) GROUP BY session_date
ORDER BY session_date ASC;

That query takes about nine seconds to execute, even with all the join-logic in place (the developer with ID '2' only has about 14,000 sessions, rather than the full million). So I think the DB design is good, and I'm just hitting the natural performance wall of executing aggregate functions.
BenjiSmith Send private email
Thursday, August 07, 2008
I worry anytime I see a calculation in a query that must  perform well.  The DATE() call is a concern.  I would consider adding a seperate date field.  Maybe even as an integer as YYYYMMDD.
Mark Griebling
Thursday, August 07, 2008
Matt Winkelmann:
"why not let them execute the queries they want and then cache the results so it's faster the second time."


That's been a part of my plan since the beginning. The GUI will always include text saying "Results generated 2 hours ago. Click here to refresh." for each chart.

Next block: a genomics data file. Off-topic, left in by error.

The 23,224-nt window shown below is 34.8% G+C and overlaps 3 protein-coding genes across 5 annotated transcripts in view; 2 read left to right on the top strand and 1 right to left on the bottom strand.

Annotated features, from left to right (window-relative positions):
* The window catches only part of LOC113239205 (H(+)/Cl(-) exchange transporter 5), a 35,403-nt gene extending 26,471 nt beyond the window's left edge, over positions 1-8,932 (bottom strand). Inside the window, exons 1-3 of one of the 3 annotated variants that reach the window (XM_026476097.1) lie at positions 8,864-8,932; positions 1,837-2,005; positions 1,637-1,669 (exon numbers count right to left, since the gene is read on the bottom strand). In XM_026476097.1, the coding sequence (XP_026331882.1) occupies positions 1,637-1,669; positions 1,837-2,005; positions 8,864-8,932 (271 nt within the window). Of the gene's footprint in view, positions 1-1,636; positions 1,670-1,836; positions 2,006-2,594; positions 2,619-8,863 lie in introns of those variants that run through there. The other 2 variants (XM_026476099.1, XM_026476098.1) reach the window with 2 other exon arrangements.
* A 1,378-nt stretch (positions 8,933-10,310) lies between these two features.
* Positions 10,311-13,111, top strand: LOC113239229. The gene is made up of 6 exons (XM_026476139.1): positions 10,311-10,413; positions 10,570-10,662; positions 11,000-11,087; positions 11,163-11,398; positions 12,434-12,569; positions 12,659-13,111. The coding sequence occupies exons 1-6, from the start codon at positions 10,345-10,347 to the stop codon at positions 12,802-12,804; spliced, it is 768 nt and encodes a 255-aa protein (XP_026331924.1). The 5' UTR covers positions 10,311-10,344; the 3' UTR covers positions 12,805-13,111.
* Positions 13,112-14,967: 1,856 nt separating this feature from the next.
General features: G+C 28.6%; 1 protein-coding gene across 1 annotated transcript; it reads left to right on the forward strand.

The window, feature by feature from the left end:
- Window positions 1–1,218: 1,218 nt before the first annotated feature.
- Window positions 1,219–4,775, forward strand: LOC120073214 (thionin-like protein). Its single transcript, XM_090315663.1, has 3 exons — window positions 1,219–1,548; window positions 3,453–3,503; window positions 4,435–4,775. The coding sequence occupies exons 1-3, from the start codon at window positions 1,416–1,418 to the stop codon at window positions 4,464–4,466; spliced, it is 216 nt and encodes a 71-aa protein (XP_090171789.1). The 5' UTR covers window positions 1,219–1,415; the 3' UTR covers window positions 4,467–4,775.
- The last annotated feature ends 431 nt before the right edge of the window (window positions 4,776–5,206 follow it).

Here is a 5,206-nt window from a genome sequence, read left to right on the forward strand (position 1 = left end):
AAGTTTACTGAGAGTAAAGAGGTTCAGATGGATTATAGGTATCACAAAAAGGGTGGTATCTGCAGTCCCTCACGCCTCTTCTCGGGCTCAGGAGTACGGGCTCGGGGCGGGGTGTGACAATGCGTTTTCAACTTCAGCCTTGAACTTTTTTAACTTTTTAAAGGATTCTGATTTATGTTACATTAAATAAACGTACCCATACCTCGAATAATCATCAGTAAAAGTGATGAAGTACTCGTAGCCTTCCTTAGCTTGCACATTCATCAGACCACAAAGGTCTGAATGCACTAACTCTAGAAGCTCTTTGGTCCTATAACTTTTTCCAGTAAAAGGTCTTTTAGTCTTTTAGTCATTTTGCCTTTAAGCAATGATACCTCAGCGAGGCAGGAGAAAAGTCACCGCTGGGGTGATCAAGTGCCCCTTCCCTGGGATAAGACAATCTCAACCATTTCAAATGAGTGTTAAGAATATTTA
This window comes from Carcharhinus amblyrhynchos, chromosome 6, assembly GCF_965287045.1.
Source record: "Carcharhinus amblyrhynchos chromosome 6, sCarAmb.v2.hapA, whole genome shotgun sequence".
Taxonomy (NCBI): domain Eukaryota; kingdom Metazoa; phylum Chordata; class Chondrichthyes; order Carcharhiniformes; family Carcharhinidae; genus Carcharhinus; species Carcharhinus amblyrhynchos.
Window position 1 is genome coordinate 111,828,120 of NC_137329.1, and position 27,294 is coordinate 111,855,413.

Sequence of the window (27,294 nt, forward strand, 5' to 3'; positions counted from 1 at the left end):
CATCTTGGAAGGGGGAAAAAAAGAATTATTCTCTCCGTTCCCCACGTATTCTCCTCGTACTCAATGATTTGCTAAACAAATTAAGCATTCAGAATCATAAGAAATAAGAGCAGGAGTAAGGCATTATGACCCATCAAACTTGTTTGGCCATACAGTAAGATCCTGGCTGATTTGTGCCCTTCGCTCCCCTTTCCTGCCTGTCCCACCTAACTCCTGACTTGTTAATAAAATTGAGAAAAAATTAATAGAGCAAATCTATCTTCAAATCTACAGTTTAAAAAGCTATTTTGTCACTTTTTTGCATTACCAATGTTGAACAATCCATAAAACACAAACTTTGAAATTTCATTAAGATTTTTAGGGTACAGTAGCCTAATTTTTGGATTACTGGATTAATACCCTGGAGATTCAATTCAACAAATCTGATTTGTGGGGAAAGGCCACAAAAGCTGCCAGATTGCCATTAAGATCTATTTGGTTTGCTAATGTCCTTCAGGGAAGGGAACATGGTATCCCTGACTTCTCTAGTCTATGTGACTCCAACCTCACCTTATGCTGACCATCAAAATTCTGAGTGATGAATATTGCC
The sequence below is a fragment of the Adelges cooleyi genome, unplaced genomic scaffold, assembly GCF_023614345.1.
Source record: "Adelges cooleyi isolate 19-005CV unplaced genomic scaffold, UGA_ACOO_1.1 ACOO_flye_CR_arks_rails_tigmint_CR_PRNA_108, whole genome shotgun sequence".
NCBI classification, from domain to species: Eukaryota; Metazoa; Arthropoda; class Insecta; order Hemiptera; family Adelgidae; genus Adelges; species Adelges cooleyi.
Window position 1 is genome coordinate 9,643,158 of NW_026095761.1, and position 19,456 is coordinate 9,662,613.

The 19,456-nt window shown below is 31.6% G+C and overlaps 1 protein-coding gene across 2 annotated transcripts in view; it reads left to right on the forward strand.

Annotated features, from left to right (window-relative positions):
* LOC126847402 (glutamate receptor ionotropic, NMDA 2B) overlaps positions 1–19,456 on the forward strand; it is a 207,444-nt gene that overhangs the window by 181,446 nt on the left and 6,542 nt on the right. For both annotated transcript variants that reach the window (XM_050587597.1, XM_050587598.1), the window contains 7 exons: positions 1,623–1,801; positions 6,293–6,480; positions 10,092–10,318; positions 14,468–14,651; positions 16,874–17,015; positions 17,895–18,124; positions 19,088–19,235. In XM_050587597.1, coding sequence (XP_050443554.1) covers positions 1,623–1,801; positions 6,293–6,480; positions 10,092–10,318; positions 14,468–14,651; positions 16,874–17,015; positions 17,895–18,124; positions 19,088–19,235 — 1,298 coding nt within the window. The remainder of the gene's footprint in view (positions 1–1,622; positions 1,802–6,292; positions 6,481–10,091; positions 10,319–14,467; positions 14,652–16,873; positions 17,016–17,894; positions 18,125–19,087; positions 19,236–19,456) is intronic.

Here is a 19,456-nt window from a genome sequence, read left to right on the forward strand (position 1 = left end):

It's okay to provide slightly stale data most of the time, with periodic automatic refreshing, and on-demand regeneration.

If I don't allow arbitrary constraints, it's easy to running totals on the server that are periodically refreshed.

Constraints against the timeline (e.g., constrain to the last 30 days) are easy to model, for queries like "users per day". But timeline constraints are much more difficult to pre-aggregate for "histogram" types of queries. For example, every time the user asks for the "Operating System of Unique Users" pie chart, for the last 30 days, the whole query needs to be executed from scratch. I can't think of a way to pre-aggregate that data.

Matt Winkelmann:
"And btw: I really like your mockup. Not sure if I want to look at a black user interface for long, but I'd feel like the supervillain of anlytics using that."

Thanks! I'm really proud of it.

In a future version, I plan on letting the user change the basic theme (foreground, background colors, icons, etc). So people who dislike the black background could change it to something else.